Prosecutor’s explanation for dismissal of potential juror gets him fired
Posted Jun 12, 2014 7:16 AM CDT
By Debra Cassens Weiss
A Texas prosecutor is out of a job because of his explanation for dismissing a potential juror who was a member of the NAACP.
Brand told the judge during jury selection last month that he used a peremptory challenge because he didn’t want activist jurors. Brand noted the juror in question said she wanted to be on the jury, was a member of the NAACP, and had a link on her Facebook page to the Negro Motorist Green Book, a guide to safe travel for blacks during the Jim Crow era.
Brand said the strike was not made because of race. “It’s because in part she appeared to be an activist, and that’s what we don’t want,” he said. “Just as if she was white, we wouldn’t want a white activist or a white supremacist.”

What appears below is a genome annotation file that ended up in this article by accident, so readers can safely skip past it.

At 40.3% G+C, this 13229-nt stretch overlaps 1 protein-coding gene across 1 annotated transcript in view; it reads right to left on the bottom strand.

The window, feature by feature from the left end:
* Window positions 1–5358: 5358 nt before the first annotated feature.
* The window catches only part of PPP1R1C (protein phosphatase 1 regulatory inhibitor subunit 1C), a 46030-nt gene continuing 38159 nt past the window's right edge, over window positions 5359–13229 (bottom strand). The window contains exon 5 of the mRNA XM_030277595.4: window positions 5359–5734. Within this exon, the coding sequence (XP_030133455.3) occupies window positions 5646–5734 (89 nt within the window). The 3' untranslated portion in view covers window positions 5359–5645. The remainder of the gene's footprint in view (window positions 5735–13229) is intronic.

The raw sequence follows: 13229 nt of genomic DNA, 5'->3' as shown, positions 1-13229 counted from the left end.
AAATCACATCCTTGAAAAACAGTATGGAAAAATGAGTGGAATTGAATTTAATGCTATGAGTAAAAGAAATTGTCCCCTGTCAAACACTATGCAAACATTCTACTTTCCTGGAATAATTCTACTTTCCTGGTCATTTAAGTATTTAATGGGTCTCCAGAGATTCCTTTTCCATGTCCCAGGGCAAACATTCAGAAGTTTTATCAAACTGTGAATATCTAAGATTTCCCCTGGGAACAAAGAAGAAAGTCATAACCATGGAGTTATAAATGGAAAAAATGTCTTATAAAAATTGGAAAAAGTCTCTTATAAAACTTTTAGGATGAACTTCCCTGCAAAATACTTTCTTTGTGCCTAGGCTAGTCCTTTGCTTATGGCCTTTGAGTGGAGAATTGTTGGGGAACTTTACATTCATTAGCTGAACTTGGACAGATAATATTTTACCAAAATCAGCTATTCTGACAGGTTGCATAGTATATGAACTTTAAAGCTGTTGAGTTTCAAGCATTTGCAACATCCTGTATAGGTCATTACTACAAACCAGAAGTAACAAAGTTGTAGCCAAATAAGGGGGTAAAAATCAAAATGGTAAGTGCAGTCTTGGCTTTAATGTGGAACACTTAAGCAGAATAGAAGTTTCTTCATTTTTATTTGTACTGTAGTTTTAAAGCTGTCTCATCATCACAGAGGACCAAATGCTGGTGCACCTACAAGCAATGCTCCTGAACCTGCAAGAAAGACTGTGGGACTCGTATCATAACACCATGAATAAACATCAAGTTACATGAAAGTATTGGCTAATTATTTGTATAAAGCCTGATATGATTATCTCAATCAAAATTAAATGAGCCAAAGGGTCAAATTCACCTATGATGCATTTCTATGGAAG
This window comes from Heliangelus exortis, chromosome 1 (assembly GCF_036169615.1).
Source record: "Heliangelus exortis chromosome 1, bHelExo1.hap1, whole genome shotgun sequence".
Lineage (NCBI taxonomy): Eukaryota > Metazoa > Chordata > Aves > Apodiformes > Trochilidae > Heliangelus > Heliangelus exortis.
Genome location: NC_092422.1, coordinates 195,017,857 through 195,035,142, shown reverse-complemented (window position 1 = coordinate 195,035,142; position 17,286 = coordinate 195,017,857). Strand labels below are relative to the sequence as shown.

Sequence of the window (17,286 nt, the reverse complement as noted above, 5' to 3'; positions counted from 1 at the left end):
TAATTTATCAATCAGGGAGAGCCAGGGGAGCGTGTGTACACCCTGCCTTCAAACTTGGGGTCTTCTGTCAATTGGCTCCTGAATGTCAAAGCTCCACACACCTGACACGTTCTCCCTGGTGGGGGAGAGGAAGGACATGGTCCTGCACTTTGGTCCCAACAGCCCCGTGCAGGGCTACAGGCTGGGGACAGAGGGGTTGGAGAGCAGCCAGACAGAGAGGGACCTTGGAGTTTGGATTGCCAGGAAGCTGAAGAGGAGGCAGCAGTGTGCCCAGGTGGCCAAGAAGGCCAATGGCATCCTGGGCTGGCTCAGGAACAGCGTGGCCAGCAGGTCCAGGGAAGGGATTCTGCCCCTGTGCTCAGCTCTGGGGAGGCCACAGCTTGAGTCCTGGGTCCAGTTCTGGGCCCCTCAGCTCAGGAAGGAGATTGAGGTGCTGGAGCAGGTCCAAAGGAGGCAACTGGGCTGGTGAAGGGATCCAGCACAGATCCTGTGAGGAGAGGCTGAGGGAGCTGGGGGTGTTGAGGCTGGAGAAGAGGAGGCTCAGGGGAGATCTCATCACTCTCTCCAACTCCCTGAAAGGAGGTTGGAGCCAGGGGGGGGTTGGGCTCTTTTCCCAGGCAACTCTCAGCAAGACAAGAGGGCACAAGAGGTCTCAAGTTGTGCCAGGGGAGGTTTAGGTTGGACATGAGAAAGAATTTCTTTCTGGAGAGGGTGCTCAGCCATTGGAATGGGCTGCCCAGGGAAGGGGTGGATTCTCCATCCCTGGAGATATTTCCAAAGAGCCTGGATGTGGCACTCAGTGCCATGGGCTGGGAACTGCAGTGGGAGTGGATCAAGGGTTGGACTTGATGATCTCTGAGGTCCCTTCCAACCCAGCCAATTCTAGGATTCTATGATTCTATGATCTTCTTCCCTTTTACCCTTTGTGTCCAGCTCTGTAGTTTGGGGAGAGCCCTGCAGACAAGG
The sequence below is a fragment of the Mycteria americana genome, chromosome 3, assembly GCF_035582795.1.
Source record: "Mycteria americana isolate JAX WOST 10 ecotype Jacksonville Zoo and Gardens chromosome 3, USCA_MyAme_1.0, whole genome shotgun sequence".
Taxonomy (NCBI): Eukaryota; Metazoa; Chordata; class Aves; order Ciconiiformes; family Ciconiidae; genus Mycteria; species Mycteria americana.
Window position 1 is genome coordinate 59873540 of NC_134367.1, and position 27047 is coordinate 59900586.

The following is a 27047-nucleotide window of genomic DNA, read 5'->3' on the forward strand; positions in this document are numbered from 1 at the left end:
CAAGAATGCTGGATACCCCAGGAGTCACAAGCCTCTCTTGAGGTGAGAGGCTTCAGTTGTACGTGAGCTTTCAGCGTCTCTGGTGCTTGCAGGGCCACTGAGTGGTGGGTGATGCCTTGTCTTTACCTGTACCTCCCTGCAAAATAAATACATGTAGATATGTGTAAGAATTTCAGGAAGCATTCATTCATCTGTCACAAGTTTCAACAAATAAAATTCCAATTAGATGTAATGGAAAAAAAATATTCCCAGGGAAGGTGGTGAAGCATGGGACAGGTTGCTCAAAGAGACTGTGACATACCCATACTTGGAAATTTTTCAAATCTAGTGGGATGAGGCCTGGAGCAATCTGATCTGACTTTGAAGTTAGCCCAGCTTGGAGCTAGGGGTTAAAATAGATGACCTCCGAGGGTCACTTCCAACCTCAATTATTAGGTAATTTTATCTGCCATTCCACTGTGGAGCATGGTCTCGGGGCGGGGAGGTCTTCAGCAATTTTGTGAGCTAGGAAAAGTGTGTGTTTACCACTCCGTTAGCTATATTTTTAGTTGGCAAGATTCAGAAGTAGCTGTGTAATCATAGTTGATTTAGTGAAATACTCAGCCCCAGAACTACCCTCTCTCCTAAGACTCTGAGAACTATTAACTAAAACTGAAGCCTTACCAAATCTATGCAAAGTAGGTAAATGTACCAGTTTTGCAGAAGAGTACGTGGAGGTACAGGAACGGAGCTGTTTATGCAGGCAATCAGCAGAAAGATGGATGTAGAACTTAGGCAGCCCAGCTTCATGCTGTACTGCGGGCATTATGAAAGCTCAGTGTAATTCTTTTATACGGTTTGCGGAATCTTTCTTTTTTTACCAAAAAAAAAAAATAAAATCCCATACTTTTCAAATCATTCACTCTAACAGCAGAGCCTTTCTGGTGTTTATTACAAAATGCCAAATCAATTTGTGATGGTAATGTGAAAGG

He also explained why the link to the safe-travel book caused concern. “Because had the situation been reversed,” he said, “if it was a white person with something, saying, ‘Hey, here’s a website to look at on why white people should stay out of certain neighborhoods,’ that would cause me concern, and I would strike that person for that reason.”
Defense lawyer Jon Evans succeeded in his challenge to Brand’s decision to strike the juror. The judge who sided with him ordered selection of a new jury. The defendant pleaded guilty before the new jury selection process began.
Evans told the Austin American-Statesman that Brand is a good prosecutor and the firing was an overreaction. Brand’s lawyer, Tom Nesbitt, said his client is a highly regarded lawyer who has never been accused of racially insensitive or intolerant conduct.
Nesbitt said Brand had cooperated in a recent Texas Rangers investigation and “the more likely cause of his termination was retaliation.” Nesbitt did not comment further on the investigation.